When fresh vegetables are hard to find during winter and dry season in rural areas, dried Masyura and Pindalu (Taro) provide perfect alternatives for proteins, carbohydrates and minerals required. Masyura is commonly made up of black lentils (Maas) flour and finely sliced young leaves and steams of Taro. The two ingredients are mixed together with some water and made small balls, which are sun-dried for several days until there is no more moisture left. It can be easily stored for several months. Taro is harvested during the months of Oct-Nov and can also be stored for several months.
Here is a simple recipe of making Masyura ra Pindalu ko Jhol (Dried Lentil Balls and Taro Soup/Curry).
1 medium size Pindalu (Taro)
1 cup or handful Masyura (Dried lentil balls)
1 small size Radish (optional)
½ tbs Cumin seed
½ tbs Coriander seed
1-2 Red chilies
2-3 cloves of Garlic
Small thumb size Ginger
1 tbs Ghee/butter
1 tbs Vegetable oil
1 tsp Turmeric powder
In a grinder or mortar and pestle, make spices paste using cumin seed, coriander seed, red chilies, garlic and ginger using a little bit of water.
Heat a tbs of ghee or butter in a deep pan (or Karai) in medium heat (or you can also use a pressure cooker for quicker cooking). Add a cup or handful of Masyura and fry with continuous stirring until brown. It should take around 2-3 mins.
Transfer the fried Masyura in a bowl. Then add 1 tbs of vegetable oil in the same pan. Fry fenugreek seed, and then chopped onion until light brown. Add turmeric powder and spices paste, and then add diced tomatoes, fried Masyura and some salt. Cook them together using 1-2 tbs of water until diced tomatoes are softened. It should take less than 2 mins. Then add 3 cups of water.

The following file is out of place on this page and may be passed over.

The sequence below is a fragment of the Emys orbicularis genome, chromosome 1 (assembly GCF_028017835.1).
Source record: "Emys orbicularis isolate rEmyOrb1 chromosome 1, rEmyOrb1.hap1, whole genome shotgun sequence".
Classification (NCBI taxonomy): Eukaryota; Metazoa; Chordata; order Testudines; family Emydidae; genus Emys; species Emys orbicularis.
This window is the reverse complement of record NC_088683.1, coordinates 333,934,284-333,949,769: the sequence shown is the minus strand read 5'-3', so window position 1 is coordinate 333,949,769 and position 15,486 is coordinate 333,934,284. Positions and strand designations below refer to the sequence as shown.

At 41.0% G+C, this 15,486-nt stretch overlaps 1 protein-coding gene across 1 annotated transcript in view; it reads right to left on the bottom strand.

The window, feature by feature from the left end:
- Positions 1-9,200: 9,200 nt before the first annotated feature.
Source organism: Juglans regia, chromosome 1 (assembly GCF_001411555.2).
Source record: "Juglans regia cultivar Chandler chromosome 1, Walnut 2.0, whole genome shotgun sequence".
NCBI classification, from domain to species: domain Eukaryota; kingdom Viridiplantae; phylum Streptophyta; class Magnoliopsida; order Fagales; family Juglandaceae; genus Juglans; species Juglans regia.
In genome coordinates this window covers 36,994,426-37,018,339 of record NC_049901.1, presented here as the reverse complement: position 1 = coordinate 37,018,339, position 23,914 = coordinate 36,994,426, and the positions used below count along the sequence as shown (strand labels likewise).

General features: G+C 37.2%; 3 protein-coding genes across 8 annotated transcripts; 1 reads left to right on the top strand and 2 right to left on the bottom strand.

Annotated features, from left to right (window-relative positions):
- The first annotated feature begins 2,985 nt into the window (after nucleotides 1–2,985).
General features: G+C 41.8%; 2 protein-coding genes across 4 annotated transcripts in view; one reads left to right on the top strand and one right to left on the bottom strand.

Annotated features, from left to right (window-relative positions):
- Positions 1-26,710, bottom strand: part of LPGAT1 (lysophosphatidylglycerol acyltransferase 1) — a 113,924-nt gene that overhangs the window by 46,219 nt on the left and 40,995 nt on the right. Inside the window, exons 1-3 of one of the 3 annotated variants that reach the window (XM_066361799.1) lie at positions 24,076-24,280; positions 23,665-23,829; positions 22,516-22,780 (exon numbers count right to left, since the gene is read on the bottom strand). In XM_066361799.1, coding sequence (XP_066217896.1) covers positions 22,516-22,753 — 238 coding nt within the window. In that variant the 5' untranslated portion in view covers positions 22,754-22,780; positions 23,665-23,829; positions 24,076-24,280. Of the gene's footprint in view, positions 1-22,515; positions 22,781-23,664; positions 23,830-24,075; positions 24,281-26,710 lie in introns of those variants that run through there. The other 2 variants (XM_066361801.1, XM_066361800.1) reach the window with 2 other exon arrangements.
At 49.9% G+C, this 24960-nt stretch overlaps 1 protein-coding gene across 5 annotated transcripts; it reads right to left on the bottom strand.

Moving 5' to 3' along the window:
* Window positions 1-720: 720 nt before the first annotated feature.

While water is boiling, remove the skin of taro with the knife. Dice taro in small pieces making an uneven surface- for this cut the taro almost halfway through and push the knife outward to crack it into small pieces. Uneven surface helps to cook it faster and gives a rough texture.
Add diced taro including diced radish (optional) after the soup starts boiling. Put the lid on and cook it for around 15-20 mins, until the taro is completely cooked. After taro is cooked, add some water if required and bring it to boil. Squeeze ½ of lime juice in the soup, which also helps to remove the irritability of taro.
Garnish with fresh coriander leaves or dill if you have. Serve hot with hot steamed rice and fresh tomato chutney (golbheda ko achaar).
Note: Make sure your hands are dry while working with taro, either it will irritate your skin with its chemical oxalates. Beware that uncooked taro irritates your throat. Do not add lime until the taro is completely cooked, otherwise, it will slow down the cooking process.